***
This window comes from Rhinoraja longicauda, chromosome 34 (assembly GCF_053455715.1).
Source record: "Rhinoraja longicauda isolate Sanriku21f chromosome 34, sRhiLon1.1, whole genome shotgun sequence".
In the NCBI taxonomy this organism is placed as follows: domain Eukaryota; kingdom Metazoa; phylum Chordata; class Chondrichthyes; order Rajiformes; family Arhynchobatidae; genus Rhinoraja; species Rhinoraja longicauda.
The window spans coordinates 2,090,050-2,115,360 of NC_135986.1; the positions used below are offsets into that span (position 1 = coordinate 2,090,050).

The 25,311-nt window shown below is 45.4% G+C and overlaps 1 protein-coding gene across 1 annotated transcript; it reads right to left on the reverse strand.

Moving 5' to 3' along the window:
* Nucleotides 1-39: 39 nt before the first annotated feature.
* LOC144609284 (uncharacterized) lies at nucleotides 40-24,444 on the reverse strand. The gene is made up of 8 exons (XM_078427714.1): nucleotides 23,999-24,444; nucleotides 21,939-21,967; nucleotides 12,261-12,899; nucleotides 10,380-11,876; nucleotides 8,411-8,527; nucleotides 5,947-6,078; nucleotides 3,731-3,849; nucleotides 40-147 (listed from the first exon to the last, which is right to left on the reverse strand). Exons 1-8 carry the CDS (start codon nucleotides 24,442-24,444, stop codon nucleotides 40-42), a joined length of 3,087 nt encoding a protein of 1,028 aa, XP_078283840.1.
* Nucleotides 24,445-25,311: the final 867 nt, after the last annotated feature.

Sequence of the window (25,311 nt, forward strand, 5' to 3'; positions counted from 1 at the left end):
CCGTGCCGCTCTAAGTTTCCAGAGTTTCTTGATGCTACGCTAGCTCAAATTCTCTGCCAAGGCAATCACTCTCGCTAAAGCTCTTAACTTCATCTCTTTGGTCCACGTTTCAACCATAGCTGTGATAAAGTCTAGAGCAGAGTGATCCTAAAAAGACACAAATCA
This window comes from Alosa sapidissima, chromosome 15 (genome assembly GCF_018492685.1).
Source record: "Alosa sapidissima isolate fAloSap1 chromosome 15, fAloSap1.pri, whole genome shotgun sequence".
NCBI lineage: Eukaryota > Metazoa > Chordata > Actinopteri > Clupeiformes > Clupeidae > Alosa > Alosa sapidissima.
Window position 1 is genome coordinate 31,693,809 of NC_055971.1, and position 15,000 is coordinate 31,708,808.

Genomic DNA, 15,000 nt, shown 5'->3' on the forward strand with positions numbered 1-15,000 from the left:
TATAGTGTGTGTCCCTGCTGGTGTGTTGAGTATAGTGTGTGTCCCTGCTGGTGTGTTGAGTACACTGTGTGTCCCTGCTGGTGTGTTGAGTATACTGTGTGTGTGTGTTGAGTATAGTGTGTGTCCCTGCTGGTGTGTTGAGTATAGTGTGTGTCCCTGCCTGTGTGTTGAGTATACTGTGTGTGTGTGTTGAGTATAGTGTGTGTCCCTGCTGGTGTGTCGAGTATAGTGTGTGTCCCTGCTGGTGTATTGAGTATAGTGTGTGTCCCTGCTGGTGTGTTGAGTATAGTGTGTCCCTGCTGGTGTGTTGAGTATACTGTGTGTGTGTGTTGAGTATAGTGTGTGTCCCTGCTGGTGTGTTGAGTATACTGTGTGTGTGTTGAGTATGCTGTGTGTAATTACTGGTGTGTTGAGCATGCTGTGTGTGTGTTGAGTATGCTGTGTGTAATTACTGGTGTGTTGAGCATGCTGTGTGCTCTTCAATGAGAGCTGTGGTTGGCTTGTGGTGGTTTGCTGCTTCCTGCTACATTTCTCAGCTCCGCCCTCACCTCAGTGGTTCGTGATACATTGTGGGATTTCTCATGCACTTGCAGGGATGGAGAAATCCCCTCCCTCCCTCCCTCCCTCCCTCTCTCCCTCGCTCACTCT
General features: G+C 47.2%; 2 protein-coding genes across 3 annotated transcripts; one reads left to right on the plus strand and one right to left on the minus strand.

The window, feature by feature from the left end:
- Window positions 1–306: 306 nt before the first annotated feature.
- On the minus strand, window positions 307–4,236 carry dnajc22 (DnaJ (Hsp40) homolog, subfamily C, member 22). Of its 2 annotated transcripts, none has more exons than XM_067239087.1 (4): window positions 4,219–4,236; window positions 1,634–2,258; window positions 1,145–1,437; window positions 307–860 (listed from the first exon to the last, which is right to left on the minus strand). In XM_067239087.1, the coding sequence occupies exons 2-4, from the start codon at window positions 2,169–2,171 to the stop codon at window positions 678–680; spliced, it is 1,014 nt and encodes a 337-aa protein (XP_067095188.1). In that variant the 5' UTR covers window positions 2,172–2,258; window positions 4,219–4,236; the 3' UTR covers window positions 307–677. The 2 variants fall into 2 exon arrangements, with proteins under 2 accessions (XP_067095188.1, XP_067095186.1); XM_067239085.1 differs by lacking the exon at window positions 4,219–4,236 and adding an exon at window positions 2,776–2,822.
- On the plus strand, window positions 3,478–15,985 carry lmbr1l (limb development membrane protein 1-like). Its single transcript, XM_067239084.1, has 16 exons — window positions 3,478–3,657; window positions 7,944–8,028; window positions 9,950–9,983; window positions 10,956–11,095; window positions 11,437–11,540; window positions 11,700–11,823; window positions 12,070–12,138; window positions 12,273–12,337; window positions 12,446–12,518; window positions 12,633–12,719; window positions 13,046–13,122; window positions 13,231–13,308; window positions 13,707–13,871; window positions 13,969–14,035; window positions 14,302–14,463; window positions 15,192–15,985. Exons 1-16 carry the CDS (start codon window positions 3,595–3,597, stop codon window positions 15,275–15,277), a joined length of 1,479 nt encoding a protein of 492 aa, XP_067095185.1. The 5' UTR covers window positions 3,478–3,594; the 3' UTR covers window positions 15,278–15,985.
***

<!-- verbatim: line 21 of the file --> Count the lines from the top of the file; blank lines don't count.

- On the minus strand, window positions 307–4,236 carry dnajc22 (DnaJ (Hsp40) homolog, subfamily C, member 22). Of its 2 annotated transcripts, none has more exons than XM_067239087.1 (4): window positions 4,219–4,236; window positions 1,634–2,258; window positions 1,145–1,437; window positions 307–860 (listed from the first exon to the last, which is right to left on the minus strand). In XM_067239087.1, the coding sequence occupies exons 2-4, from the start codon at window positions 2,169–2,171 to the stop codon at window positions 678–680; spliced, it is 1,014 nt and encodes a 337-aa protein (XP_067095188.1). In that variant the 5' UTR covers window positions 2,172–2,258; window positions 4,219–4,236; the 3' UTR covers window positions 307–677. The 2 variants fall into 2 exon arrangements, with proteins under 2 accessions (XP_067095188.1, XP_067095186.1); XM_067239085.1 differs by lacking the exon at window positions 4,219–4,236 and adding an exon at window positions 2,776–2,822.